John is one of up to 20 offenders a day helping a charity pack food for the region’s vulnerable.
Every member of The Bread and Butter Thing (TBBT) receives three bags of quality shopping for £7.50. Food donated by supermarkets from across Manchester and Trafford is collected and driven to the organisation’s warehouse where it is sorted and packed and shipped out to hubs across the region.
TBBT launched in 2016 to provide a sustainable source of groceries for people struggling to balance the household budget. COVID-19 is causing added hardship to a food distribution system that was already struggling.
The Cheshire & Greater Manchester Community Rehabilitation Company (CRC) became involved when lockdown first occurred in March. As Community Payback was paused as a result of the need to abide by UK Government guidance in relation to social distancing, the CRC’s staff and vans were invited to support the city’s food distribution efforts.
John, who is 32 and has 260 hours of unpaid work to complete, said: “It’s hard work, there’s lots of lifting, but my girlfriend once benefited from food like this when she was in need and so I know exactly how important this is.
“I’m proud to be part of a team that’s working to support the vulnerable.”
Adam Powsney, Community Payback coordinator for the CRC, was one of several colleagues to work with the charity during that period and offered the support of people carrying out unpaid work orders once the situation permitted it.
Now offenders carry out their unpaid work orders five-days-a-week at the Trafford-based warehouse.
Adam said: “This is one of the best projects I’ve been involved in since joining probation 16-years-ago.
“Our service users buy-in to the charity’s excellent ethos, they are made to feel part of the team and treated exactly the same as volunteers and paid staff.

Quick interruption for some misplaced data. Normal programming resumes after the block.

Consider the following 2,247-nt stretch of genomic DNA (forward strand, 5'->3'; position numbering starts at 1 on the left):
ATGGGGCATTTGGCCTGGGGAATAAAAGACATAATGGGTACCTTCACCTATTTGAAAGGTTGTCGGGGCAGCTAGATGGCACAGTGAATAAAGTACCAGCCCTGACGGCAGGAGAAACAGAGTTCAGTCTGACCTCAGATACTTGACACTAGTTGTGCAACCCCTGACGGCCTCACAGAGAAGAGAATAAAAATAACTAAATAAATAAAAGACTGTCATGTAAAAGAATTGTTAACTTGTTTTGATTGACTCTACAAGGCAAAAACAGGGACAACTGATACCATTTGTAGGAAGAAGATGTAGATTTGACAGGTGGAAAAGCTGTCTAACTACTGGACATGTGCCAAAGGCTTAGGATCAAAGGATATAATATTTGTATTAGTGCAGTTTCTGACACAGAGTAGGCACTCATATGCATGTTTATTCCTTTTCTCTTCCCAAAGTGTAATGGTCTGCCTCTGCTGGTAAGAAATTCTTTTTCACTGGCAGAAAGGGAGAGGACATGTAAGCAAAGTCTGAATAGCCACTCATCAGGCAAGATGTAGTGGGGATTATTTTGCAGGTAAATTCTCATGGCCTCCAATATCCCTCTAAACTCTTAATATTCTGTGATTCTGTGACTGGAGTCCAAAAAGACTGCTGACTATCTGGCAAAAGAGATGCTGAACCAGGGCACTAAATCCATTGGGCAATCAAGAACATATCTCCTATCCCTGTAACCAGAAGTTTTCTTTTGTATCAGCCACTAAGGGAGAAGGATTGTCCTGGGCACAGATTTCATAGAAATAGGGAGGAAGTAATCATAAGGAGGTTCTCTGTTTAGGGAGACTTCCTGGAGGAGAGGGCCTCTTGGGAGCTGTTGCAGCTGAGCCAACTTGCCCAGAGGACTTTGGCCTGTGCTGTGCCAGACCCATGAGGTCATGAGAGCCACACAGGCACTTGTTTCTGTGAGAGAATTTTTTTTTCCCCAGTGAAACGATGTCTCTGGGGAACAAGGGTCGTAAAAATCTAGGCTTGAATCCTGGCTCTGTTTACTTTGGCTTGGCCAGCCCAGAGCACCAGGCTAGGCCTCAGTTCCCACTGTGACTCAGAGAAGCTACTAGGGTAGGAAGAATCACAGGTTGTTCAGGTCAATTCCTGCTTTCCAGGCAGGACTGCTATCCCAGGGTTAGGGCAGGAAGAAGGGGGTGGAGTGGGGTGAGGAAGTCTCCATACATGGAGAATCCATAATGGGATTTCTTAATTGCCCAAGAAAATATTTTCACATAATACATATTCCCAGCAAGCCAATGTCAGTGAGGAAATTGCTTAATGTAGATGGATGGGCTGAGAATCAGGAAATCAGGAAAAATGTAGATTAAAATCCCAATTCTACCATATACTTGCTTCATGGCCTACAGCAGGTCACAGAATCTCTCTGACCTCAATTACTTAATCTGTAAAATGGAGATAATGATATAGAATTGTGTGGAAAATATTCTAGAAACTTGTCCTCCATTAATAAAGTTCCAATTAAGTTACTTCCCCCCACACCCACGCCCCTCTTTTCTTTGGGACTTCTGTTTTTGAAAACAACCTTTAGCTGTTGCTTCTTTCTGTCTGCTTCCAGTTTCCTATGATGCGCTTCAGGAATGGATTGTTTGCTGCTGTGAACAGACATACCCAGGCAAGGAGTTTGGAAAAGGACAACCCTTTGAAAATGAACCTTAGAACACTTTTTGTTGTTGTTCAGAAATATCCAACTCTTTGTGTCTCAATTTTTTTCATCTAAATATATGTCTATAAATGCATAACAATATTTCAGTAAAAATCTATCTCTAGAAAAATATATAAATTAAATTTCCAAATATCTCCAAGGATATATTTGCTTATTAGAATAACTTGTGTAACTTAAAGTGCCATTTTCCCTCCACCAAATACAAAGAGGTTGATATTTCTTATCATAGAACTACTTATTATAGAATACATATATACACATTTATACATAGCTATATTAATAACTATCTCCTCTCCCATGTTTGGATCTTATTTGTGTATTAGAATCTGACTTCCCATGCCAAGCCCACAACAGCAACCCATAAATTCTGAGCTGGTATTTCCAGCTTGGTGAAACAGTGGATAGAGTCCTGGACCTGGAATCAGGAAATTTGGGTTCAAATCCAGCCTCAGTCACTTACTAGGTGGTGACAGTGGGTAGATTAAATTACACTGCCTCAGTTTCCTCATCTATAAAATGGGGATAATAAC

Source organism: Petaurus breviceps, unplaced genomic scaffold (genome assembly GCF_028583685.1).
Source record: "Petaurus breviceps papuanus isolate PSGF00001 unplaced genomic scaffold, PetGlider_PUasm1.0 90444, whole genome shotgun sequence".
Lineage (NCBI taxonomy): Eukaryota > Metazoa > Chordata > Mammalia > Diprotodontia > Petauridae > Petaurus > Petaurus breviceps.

“Unpaid work should always be about giving people tasks that benefit their local community and develop their skills. On this project our service users know their efforts are directly supporting Greater Manchester’s most vulnerable and that gives them pride in what they are doing.”
Community Payback compliance rates on the project are up to 15 per cent higher than the regional average.
TBBT redistributes surplus food and repackages it into affordable food parcels and deliver it to hubs used by members who can then access extra support during their visit provided by a range of organisations.
Mark Game, TBBT’s CEO said: “We have more than 200 people each week who support us to pack the groceries and shopping that we then distribute to our members via the hubs.
“Each and every one of our people – whether paid, volunteer or probation – are all part of one team and are collectively doing a fantastic job. Their efforts are directly supporting people across Greater Manchester and we are deeply appreciative of their efforts.
“Obviously COVID-19 has created extra pressures for us. Some of our regular volunteers are isolating and it has also dramatically increased demand, so we are delighted to receive support from people on Community Payback and the Cheshire & Greater Manchester CRC.”
- The photo is of CGM CRC’s Community Payback supervisor Ronnie Shaw at TBBT.